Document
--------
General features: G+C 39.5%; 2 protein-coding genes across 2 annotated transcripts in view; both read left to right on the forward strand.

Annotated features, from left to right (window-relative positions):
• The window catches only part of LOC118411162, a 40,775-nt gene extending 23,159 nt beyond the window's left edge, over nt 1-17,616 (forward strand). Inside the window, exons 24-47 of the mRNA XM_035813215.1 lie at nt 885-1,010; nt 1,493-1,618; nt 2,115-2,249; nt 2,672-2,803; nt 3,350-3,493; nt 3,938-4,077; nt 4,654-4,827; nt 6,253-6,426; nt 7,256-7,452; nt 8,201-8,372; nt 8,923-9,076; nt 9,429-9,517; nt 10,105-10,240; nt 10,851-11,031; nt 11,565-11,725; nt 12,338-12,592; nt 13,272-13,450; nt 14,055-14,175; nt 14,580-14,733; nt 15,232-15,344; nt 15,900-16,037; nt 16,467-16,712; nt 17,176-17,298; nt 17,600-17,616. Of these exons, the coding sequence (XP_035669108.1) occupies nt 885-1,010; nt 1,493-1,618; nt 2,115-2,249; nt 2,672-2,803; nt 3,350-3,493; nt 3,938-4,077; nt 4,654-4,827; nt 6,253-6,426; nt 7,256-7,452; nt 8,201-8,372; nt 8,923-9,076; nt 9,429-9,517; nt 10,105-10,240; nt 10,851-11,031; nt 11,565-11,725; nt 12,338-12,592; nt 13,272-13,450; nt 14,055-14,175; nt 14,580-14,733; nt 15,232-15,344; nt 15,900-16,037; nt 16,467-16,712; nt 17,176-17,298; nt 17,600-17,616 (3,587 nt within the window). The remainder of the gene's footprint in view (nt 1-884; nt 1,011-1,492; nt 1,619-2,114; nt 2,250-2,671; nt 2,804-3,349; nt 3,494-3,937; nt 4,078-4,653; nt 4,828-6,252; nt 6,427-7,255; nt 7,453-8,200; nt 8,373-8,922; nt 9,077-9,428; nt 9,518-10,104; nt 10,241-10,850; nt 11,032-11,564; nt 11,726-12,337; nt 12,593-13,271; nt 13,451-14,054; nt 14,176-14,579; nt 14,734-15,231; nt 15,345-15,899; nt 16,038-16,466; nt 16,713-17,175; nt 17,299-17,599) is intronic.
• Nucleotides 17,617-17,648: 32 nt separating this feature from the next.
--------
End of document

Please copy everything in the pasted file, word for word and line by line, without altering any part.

General features: G+C 39.5%; 2 protein-coding genes across 2 annotated transcripts in view; both read left to right on the forward strand.

Annotated features, from left to right (window-relative positions):
• The window catches only part of LOC118411162, a 40,775-nt gene extending 23,159 nt beyond the window's left edge, over nt 1-17,616 (forward strand). Inside the window, exons 24-47 of the mRNA XM_035813215.1 lie at nt 885-1,010; nt 1,493-1,618; nt 2,115-2,249; nt 2,672-2,803; nt 3,350-3,493; nt 3,938-4,077; nt 4,654-4,827; nt 6,253-6,426; nt 7,256-7,452; nt 8,201-8,372; nt 8,923-9,076; nt 9,429-9,517; nt 10,105-10,240; nt 10,851-11,031; nt 11,565-11,725; nt 12,338-12,592; nt 13,272-13,450; nt 14,055-14,175; nt 14,580-14,733; nt 15,232-15,344; nt 15,900-16,037; nt 16,467-16,712; nt 17,176-17,298; nt 17,600-17,616. Of these exons, the coding sequence (XP_035669108.1) occupies nt 885-1,010; nt 1,493-1,618; nt 2,115-2,249; nt 2,672-2,803; nt 3,350-3,493; nt 3,938-4,077; nt 4,654-4,827; nt 6,253-6,426; nt 7,256-7,452; nt 8,201-8,372; nt 8,923-9,076; nt 9,429-9,517; nt 10,105-10,240; nt 10,851-11,031; nt 11,565-11,725; nt 12,338-12,592; nt 13,272-13,450; nt 14,055-14,175; nt 14,580-14,733; nt 15,232-15,344; nt 15,900-16,037; nt 16,467-16,712; nt 17,176-17,298; nt 17,600-17,616 (3,587 nt within the window). The remainder of the gene's footprint in view (nt 1-884; nt 1,011-1,492; nt 1,619-2,114; nt 2,250-2,671; nt 2,804-3,349; nt 3,494-3,937; nt 4,078-4,653; nt 4,828-6,252; nt 6,427-7,255; nt 7,453-8,200; nt 8,373-8,922; nt 9,077-9,428; nt 9,518-10,104; nt 10,241-10,850; nt 11,032-11,564; nt 11,726-12,337; nt 12,593-13,271; nt 13,451-14,054; nt 14,176-14,579; nt 14,734-15,231; nt 15,345-15,899; nt 16,038-16,466; nt 16,713-17,175; nt 17,299-17,599) is intronic.
• Nucleotides 17,617-17,648: 32 nt separating this feature from the next.